Ordinary Level

 The General Certificate of Education (GCE) Ordinary Level, also called the O-level or O level, is a subject-based academic qualification. Introduced in 1951 as a replacement for existing 16+ School Certificate (SC), the O-level would act as a pathway to the new, more in-depth and academically rigorous A-level (Advanced Level), in England, Wales and Northern Ireland. Later the complementary and more vocational Certificate of Secondary Education (CSE) was added to broaden the subjects available and offer qualifications in no academic subjects. The O-Level and CSE were replaced in the United Kingdom, in 1988, by the GCSE and later complementary IGCSE exams. The Scottish equivalent was the O-grade (replaced, following a separate process, by the Standard Grade). An O-level branded qualification is still awarded by Cambridge International Examinations in select locations.O-levels were predominantly exam-based; this had advantages for students in part-time or evening education. Some commentators criticized this mainly exam-based approach as offering only partial proof of the student’s overall ability in comparison with other methods (e.g., coursework-based assessment). There was no summative “school certificate”: each subject was a separate O-level in its own right.Madsen Pirie found that the O-level was advantageous to boys because of exam-based learning. Pirie also observes that the GCSE focus on coursework has disadvantaged boys, reversing the gender gap in attainment, to the degree where in all subjects girls outperform boys, including traditionally male subjects such as sciences and physical education.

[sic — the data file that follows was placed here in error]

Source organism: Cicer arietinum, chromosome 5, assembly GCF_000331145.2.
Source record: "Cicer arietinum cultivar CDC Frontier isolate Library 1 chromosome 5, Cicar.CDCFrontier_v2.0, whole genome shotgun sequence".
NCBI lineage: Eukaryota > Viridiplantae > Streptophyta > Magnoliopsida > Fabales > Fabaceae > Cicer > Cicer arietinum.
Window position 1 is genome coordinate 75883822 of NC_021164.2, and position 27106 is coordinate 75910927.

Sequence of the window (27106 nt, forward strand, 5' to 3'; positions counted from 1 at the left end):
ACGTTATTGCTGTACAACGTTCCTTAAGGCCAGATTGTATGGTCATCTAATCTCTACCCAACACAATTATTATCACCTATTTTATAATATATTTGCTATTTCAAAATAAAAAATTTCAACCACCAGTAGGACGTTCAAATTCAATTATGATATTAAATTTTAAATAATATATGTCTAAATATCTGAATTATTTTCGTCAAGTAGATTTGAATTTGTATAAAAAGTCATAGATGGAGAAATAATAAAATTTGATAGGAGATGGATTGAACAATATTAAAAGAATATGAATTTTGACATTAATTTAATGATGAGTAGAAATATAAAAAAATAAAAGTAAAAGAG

We offered O’Level tuition under the supervision of  qualified and experienced teachers from 4:00 PM to 8:00 PM for following subjects  

Biology   5090 , Chemistry  5070- Physics    5054 -English Language  1123.